male and female. The horns of the female forts to show that the Sioux had intercourse are about six inches long, small, pointed and with the Romans. Thus-Bestia, (Latin,) somewhat flat-but those of the male grow to a wild beast ; Beta, (Sioux,) a buffalo ;(!) an enormous size. I have frequently killed Tepor, (Latin,) warmth ; Tepe, (Sioux,) a a half or three feet in length, and from eigh- lodge ; (!!) Pater, Latin,) father; Pater, teen to nineteen inches in circumference at

(Sionx,) fire ; (!!!) Mena, (Latin,) a narrow the base.

sharp fish ; Mena, (Sioux,) a knife ; (!!!!) “These ponderous members are of great -a kind of reasoning by which Fuellen

showed Monmouth to be like Macedon; Light in the Dwelling; or A Harmony of and Adair and Boudinot, that the Cherokees the Four Gospels. New York: D. Apwere the lost tribes of Israel.

pleton & Co. He, again, p. 199, informs us of the existence, among the mountains, of a colony of

This is a large and finely printed volume white aborigines :

of nearly six hundred pages, intended to

supply a short homily, to be read at the “By information derived from various family altar, for every day in the year, sources, I am enabled to present the follow- For those who live not in the present, it is ing statement relative to this interesting pev a most valuable work, ple:

“The Munchies are a nation of white abo- Chambers's Information for the People. rigines, actually existing in a valley among. the Sierra de los Mimbros chain, upon one of

A popular Encyclopædia. First Amethe affluents of the Gila, in the extreme north

rican edition, with numerous additions, western part of the Province of Sonora.

and more than five hundred engrat. “They number about eight hundred in all. ings. Philadelphia : G. B. Zeiber & Co. Their country is surrounded by lofty mountains at nearly every point, and is well wa The name of “ Chambers”—so long contered and very fertile, though of limited ex nected with one of the most unaffectedly tent. Their dwellings are spacious apart useful and intelligent journals published in ments, nicely excavated in the hill-sides, and the language—is sufficient to insure for this “They subsist by agriculture, and raise compilation a general regard. Looking

intoihe work itself, we find it in every cattle, horses and sheep. Their features correspond with those of Europeans, though with way admirable, full of interesting informaa complexion, perhaps, somewhat fairer, and tion on a thousand topics, and, what is a form equally if not more graceful.

more, information to be relied on. The arAmong them are many of the arts and ticles are, of course, by different hands, as comforts of civilized life. They spin and is evident enough by differences in style; weave, and manufacture butter and cheese, but the language employed is generally with many of the luxuries known to more enlightened nations.

lucid and flowing, and marked with a Their political economy, though much simplicity suited to the subject. after the patriarchal order, is purely republican in its character. The old men exercise Pictorial History of England, Nos. 5, 6, the supreme control in the enactment and execution of the laws. These laws are usually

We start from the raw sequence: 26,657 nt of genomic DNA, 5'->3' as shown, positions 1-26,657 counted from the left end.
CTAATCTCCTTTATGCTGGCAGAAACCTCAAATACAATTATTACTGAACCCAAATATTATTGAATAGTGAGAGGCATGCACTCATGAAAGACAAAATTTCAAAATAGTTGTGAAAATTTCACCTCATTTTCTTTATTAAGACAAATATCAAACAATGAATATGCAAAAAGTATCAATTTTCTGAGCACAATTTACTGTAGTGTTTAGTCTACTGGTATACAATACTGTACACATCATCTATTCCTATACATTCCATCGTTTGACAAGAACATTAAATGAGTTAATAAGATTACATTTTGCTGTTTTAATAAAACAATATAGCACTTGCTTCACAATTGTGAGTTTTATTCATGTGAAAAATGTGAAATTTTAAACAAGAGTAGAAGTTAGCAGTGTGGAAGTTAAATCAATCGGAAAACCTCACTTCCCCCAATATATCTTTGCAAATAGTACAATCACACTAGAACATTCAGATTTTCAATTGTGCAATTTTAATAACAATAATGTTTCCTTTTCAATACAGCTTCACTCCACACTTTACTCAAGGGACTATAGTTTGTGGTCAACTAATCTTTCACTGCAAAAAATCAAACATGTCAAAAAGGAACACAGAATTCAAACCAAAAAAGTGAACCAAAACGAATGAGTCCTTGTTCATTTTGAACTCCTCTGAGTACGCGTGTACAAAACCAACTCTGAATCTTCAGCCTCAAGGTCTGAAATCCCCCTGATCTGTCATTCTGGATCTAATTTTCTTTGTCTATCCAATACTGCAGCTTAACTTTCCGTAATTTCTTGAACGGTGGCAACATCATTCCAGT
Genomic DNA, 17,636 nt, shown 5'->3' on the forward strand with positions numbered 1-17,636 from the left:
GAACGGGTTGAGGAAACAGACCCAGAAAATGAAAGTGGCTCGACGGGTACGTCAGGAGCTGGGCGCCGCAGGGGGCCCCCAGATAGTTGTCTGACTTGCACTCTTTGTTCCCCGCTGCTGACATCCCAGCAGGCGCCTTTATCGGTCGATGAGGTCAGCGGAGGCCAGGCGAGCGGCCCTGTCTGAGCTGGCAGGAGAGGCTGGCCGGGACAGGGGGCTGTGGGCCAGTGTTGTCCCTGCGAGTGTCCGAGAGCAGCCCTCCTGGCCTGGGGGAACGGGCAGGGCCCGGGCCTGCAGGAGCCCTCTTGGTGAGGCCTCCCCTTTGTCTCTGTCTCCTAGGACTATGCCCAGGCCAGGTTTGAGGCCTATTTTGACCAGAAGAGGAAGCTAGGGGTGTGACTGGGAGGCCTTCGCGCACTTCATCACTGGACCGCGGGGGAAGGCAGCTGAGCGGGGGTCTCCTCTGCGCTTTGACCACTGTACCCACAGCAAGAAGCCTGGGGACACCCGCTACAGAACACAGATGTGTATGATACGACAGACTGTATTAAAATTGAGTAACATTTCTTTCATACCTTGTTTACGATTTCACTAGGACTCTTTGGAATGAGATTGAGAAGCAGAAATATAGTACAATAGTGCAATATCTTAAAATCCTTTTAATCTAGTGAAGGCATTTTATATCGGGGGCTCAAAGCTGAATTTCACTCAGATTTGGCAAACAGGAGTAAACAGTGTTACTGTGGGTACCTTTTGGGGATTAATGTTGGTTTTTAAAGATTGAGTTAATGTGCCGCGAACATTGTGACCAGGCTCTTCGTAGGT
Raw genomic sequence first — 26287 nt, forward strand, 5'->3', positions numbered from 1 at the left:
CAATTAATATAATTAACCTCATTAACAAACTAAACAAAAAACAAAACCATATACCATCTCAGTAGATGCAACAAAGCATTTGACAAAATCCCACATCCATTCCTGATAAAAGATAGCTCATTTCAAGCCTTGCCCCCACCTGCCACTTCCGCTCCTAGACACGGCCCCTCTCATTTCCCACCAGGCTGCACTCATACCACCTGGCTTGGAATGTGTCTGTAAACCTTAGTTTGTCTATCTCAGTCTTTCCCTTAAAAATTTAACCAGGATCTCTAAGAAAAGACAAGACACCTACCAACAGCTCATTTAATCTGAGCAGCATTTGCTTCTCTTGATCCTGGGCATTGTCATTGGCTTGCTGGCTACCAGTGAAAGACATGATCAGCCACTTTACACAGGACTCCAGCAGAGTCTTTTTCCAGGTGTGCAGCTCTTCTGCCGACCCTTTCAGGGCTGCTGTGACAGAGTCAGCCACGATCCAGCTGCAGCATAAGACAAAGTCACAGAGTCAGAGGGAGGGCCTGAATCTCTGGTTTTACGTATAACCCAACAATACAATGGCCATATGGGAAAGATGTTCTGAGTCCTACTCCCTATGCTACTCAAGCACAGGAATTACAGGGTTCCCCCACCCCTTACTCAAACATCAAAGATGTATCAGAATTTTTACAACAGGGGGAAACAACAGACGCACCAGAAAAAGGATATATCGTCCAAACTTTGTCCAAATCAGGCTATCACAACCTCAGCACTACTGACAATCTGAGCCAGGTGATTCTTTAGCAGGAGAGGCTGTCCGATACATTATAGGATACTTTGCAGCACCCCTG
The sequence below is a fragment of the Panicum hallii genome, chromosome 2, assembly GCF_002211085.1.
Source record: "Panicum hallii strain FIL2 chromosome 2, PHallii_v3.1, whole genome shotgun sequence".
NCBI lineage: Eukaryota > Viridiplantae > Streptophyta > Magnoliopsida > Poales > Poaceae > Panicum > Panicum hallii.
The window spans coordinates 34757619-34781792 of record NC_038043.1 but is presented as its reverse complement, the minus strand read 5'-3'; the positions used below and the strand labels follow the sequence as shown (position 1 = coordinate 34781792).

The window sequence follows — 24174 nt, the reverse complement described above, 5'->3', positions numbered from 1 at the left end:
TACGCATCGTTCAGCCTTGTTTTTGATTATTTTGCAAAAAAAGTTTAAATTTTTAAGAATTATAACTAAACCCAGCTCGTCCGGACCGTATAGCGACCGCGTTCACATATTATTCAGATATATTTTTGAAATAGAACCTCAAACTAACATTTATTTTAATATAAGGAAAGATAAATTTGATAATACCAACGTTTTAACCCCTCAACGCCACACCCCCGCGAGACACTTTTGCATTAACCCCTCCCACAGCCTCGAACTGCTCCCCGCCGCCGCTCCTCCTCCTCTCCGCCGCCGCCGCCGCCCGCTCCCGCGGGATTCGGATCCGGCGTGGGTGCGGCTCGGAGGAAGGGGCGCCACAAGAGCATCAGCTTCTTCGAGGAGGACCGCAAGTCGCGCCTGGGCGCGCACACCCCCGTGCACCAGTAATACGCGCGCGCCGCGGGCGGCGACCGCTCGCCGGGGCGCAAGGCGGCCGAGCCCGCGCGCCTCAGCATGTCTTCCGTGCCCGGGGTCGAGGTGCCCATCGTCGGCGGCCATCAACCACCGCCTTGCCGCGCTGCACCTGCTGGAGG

7. New York: Harper & Brothers. of the most simple form, and tend to promote the general welfare of the community. They

We have before commended this work, are made by a concurrent majority of the se as undoubtedly affording more accurate inniors in council-each male individual, over formation respecting the early ages of Eng. a specified age, being allowed a voice and a land, especially of the customs and man. "Questions of right and wrong are heard dents, individual characteristics and gleams

ners of the people, with local annals, inciand adjudged by a committee selected from the council of seniors, who are likewise em

of biography, than any other history in the powered to redress the injured, and pass sen- language. It has not the originality and tence upon the criminal.

polish of Hume, or perhaps the fullness of “In morals, they are represented as honest political changes to be found in Turner; and virtuous.' In religion, they differ but lit- but it is in general respects superior to them tle from other Indians.

both, and is full of interest on every page. “They are strictly men of peace, and never

It is issued by the publishers with much go to war, nor even, as a common thing, oppose resistance to the hostile incursions of elegance-quite equal in the main to the surrounding nations. On the appearance of English cops, of which it is designed to be an enemy, they immediately retreat, with a close transcript. their cattle, horses, sheep and other valuables, to mountain caverns, fitted at all times for their reception-where, by barricading the A Text Book of Chemistry; for the use entrances, they are at once secure, without

of Schools and Colleges. By JOHN a resort to arms.”

WILLIAM DRAPER, M.D. New York : Of course, our philosophic traveler con Harper & Brothers. siders them a colony of Romans ;-some persons might doubt if the people described This volume contains the substance of exist at all.

the lectures which Mr. Draper has been The book is, perhaps, worth purchasing; accustomed for some years to deliver in the but, with several others that have lately University of New York. It is much fuller been written about these regions, it quite than any school book on Chemistry yet pubsinks out of sight in comparison with Fre- lished, containing, in a popular form, and mont's Narrative, some parts of which are lucidly arranged, all the modern discoveries almost as admirable as Cæsar's Commenta- in this interesting and important field of ries.

knowledge. The illustrations are ample.